chiswick park (phase 1) It is almost 20 years since Arup Associates was commissioned by Stuart Lipton's Stanhope to masterplan Stockley Park. It was something new. Its location is on a global network, adjacent to motorways, five minutes by taxi from Heathrow (to the continuing dismay of taxi drivers queuing for a £50 fare to London). It remains the best done of its type (AJ 25.7.90), but even with the familiarity of time passing, there remain ambiguities about just what that type is.
Calling it a 'Park' does not define a landscape idea, with elements of the rural, of the large urban park, and of formal planting marking out building plots, all competing with each other and the buildings. Competition characterises the buildings themselves too.Here, as in many a city masterplan since, architectural variety was sought by commissioning a variety of architectural names. In the city, urban design is often lost as a result.
At Stockley the effect is Expo.
Now it is 2003 and Stanhope's new venture is Chiswick Park. Its location is as local as it is global - central London five miles, Heathrow eight miles, M4 half a mile, Gunnersbury tube/rail station opposite, regular buses passing, and sited on the busy urban Chiswick High Road. Seven buildings in Phase 1, totalling 82,000m 2, provide a relatively dense office development in this outer urban area. (There are another five buildings, totalling 95,000m 2, to come in Phase 2. ) The question of architectural variety has been solved at a stroke by the appointment of Richard Rogers Partnership (RRP) both as masterplanner and as designer of all the buildings, which are essentially the same.
(Terry Farrell's earlier masterplan was used to obtain planning permission. ) However, ambiguity about what 'Park' means in a business park context remains.
Scheme design of the planted central area is by West 8. Its siting has the semi-detachment from the surrounding buildings of a London square with its shared central garden, or more recently Broadgate's Arena, but with none of their urbanity. The central planting's form comes from the urban park, which is itself trying to suggest a wilder landscape far away.
The rock formation of the waterfall even comprises a whole original rockface, each piece of the original coded and fitted on site in just the same relative position.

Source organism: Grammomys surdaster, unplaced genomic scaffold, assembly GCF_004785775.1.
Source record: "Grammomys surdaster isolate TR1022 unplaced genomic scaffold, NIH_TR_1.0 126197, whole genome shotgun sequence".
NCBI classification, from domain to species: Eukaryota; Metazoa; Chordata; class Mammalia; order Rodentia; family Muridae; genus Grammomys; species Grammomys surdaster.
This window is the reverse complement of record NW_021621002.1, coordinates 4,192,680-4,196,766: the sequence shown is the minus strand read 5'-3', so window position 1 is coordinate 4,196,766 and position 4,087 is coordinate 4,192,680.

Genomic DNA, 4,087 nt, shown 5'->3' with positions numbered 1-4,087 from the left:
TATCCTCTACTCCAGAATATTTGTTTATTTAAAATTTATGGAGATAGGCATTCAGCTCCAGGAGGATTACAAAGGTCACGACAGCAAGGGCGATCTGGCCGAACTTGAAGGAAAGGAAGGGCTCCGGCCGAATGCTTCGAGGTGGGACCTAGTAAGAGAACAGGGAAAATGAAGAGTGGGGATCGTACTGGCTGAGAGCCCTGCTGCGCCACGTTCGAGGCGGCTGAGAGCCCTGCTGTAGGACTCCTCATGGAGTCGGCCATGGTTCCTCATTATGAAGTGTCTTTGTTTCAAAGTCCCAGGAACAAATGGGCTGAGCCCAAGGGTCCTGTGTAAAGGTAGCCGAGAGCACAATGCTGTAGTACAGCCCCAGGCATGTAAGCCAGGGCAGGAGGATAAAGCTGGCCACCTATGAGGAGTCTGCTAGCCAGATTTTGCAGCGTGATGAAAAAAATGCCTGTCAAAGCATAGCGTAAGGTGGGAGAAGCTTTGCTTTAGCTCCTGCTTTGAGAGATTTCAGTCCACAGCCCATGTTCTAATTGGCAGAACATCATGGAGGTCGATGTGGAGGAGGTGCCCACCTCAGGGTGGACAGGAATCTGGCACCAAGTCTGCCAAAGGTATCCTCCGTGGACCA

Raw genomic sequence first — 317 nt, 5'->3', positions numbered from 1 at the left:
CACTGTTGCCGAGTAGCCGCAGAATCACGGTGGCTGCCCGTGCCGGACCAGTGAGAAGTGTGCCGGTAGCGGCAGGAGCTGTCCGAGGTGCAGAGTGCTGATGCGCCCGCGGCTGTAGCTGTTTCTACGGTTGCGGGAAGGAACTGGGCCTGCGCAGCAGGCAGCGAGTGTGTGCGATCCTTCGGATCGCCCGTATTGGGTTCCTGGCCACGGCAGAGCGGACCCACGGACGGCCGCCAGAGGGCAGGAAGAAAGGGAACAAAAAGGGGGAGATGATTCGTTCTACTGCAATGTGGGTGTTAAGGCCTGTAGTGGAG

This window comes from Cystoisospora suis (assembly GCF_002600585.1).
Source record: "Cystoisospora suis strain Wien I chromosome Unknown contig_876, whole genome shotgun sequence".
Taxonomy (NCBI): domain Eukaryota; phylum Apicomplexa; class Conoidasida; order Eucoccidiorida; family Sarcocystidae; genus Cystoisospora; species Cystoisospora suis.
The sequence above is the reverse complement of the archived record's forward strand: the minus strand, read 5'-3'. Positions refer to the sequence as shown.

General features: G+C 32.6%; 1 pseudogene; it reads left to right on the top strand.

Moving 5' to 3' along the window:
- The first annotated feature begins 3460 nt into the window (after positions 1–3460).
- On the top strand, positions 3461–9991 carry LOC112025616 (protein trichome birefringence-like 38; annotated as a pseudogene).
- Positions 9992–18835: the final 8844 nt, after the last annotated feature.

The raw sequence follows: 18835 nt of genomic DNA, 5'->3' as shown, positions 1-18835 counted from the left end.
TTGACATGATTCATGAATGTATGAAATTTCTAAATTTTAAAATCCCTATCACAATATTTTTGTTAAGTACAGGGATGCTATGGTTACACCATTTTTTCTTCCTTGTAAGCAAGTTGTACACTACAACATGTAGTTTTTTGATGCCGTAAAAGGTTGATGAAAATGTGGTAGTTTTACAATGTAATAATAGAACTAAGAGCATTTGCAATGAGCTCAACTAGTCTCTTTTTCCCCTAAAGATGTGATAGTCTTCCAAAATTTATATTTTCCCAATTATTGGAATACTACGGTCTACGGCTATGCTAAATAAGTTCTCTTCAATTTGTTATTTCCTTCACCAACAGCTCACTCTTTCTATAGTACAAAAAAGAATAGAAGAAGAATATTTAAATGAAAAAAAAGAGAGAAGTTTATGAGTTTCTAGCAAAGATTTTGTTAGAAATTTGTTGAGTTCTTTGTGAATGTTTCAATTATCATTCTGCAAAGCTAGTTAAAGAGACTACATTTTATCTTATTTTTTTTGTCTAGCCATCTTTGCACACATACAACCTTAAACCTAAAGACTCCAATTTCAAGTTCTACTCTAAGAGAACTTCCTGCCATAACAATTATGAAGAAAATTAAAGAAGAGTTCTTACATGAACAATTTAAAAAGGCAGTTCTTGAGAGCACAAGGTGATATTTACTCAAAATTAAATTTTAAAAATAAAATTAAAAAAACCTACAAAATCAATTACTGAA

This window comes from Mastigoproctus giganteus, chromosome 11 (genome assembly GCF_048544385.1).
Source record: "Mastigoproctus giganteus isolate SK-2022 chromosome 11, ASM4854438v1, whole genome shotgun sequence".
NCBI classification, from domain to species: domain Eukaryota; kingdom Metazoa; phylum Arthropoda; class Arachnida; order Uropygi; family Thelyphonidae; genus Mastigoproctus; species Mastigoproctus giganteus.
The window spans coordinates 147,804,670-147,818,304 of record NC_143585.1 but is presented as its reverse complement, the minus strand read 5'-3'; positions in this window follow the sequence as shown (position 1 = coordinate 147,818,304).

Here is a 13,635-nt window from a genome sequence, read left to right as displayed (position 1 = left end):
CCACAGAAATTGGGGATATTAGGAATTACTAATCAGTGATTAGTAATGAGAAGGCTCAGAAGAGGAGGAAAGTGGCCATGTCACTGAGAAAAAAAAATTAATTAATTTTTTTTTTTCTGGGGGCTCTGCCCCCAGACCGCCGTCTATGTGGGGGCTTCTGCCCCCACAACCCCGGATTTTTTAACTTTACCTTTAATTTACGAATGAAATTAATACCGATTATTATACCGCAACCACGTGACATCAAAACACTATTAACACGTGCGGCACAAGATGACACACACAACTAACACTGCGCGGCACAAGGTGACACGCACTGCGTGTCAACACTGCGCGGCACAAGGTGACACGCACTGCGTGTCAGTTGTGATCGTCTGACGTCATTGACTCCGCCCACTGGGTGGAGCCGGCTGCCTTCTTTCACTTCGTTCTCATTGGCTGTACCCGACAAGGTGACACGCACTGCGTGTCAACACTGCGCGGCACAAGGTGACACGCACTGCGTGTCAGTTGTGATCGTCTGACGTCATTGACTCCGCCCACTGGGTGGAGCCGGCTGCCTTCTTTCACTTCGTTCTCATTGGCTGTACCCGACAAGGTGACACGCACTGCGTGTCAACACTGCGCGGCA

That said, the landscape is a well-worked and carefully detailed (by Charles Funke and RRP) central focus, not only for Chiswick Park, but probably for people working and living nearby. The designers have framed the view into the site from Chiswick High Road and pulled the landscape heart as far forward as this pear-shaped site allows. This is much helped by diverting cars to the perimeter as soon as site width permits, leaving the rest of the heart of the site to pedestrians, though this was a difficult one to sell to the agents. 'Is a building lettable if the MD can't drive up to the front door?'was one question.
How tolerant will the site managers be of the site's use as a playground? When I was there, the man in the fluorescent jacket was helping motorists find the invisible car parking (signage is more geared to pedestrians) but he wasn't questioning people walking into or through the site. There is CCTV, but the dominant feeling is accessibility, unlike the security enclave that is Stockley Park.
Office buildings are simple but elegant.
They sit in an oval around the central planting. RRP has made clever use of the changing levels of the site - achieving a balance of cut and fill - with the central landscape and office entrances in effect raised, providing an undercroft for car parking beneath each building. For economy, this is open-sided and thus naturally ventilated with hardcore ground cover rather than a slab floor. It is reached by a looping access road to the back of each building. There are showers for cyclists and joggers at this level too.